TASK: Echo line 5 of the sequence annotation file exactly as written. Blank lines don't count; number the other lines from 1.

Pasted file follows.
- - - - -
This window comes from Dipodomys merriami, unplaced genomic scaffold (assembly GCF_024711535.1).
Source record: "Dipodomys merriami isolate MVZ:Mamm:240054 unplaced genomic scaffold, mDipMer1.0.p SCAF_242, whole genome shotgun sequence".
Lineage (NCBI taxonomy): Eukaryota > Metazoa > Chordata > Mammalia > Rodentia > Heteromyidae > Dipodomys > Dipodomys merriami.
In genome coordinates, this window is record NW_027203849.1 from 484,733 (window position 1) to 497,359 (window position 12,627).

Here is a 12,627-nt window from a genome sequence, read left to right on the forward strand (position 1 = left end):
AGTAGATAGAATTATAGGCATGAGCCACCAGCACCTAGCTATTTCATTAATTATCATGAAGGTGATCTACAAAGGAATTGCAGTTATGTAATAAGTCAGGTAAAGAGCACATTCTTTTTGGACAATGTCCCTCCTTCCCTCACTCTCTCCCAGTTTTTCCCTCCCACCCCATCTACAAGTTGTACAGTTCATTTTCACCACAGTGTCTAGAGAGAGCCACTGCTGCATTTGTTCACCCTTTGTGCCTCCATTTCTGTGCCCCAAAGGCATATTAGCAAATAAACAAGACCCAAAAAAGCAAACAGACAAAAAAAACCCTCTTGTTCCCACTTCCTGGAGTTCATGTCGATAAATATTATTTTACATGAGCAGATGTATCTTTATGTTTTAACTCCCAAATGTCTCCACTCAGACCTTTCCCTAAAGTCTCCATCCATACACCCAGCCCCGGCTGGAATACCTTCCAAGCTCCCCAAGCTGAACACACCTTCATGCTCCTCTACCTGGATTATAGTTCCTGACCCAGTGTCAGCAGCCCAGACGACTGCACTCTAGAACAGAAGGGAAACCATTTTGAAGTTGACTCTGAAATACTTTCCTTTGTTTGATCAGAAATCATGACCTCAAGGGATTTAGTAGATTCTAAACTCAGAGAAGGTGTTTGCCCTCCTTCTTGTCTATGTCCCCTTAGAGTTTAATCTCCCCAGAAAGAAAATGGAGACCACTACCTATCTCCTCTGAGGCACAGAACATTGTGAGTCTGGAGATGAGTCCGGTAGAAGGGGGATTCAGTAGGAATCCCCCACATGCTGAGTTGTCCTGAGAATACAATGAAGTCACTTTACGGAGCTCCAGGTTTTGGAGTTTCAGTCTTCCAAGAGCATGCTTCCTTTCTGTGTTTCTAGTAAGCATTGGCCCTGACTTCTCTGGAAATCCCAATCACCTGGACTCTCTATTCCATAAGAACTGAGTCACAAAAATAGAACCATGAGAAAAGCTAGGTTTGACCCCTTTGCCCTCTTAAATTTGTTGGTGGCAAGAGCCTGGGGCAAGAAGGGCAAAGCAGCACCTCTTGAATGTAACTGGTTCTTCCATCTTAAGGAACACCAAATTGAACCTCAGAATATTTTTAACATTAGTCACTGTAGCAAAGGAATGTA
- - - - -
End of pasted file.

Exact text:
Here is a 12,627-nt window from a genome sequence, read left to right on the forward strand (position 1 = left end):